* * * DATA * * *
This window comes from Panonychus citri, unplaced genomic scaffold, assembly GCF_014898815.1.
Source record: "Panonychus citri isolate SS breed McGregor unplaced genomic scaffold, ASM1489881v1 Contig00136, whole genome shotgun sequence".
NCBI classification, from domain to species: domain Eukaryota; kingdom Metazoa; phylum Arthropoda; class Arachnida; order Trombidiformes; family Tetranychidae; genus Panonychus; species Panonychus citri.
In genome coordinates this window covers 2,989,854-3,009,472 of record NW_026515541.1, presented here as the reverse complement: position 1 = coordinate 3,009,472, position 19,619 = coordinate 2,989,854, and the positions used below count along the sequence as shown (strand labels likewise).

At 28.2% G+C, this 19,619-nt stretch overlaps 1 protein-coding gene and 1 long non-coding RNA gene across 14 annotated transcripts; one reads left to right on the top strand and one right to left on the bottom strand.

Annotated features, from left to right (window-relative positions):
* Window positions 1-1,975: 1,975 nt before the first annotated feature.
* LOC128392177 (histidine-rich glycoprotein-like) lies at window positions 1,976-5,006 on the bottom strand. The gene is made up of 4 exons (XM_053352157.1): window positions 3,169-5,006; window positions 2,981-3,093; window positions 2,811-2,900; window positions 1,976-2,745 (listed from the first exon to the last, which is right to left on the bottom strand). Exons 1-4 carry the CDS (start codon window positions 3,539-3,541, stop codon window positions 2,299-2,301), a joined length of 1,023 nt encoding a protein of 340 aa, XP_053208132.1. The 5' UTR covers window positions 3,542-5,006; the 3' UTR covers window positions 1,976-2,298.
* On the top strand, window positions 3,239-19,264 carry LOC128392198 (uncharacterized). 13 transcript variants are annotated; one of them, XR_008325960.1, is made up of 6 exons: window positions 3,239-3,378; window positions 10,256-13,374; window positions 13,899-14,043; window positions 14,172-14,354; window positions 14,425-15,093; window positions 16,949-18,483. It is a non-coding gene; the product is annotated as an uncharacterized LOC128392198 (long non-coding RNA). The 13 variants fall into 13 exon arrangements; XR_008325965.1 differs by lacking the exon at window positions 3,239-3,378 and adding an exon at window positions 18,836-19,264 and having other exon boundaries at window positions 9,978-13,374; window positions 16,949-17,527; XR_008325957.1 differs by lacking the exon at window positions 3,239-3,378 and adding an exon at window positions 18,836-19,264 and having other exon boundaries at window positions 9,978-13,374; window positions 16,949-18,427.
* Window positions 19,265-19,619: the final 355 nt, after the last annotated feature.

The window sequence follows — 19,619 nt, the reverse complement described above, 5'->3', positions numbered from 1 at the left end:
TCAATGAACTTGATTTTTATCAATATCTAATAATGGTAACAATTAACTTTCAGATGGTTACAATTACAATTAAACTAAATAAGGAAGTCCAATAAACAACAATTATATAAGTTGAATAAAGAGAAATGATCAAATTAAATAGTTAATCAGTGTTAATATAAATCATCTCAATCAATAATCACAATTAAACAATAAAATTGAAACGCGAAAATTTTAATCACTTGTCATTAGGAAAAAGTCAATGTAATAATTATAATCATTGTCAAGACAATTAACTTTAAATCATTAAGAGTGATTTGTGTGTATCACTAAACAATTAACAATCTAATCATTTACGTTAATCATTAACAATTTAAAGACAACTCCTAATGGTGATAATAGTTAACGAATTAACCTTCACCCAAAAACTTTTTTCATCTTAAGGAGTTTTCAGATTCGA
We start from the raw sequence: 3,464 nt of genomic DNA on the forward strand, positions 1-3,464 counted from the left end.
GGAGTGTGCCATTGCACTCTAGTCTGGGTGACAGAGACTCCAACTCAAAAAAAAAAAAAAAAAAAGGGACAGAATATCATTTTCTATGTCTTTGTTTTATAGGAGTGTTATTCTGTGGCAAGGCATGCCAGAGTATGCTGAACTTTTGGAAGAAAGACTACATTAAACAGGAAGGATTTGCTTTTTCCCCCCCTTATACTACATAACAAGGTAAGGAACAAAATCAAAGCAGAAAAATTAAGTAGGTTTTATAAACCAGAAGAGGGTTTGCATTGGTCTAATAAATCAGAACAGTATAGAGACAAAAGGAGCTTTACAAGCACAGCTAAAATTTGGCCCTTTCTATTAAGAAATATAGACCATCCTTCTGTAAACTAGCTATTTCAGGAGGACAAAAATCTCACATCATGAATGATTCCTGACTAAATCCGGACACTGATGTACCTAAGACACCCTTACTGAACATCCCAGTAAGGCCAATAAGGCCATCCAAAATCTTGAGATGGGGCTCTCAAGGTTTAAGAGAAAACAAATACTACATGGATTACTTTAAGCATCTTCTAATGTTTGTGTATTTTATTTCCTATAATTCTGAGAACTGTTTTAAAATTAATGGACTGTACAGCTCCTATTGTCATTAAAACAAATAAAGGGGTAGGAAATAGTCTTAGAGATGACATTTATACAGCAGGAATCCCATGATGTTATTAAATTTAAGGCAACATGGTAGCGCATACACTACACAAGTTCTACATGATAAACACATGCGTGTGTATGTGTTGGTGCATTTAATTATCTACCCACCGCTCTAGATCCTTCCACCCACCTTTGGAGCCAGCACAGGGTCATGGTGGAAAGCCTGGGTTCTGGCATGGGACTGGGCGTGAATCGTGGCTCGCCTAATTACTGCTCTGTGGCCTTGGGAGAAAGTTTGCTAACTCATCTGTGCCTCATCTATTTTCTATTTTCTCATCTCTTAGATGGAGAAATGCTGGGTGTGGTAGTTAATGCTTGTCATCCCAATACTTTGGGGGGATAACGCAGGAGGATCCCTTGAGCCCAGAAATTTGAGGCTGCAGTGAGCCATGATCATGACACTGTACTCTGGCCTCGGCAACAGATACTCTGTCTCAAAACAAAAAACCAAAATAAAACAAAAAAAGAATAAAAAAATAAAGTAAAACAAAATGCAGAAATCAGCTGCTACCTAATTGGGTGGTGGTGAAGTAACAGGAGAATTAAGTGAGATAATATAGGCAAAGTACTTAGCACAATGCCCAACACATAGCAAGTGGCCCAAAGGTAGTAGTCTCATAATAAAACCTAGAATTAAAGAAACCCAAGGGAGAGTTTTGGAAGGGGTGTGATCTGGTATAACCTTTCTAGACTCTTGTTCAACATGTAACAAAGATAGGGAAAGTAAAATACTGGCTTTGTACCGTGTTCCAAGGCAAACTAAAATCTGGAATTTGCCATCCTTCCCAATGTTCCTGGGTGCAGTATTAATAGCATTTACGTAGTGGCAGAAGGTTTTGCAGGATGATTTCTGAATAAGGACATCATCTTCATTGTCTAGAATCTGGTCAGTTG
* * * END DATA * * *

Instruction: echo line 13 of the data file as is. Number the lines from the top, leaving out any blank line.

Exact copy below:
We start from the raw sequence: 3,464 nt of genomic DNA on the forward strand, positions 1-3,464 counted from the left end.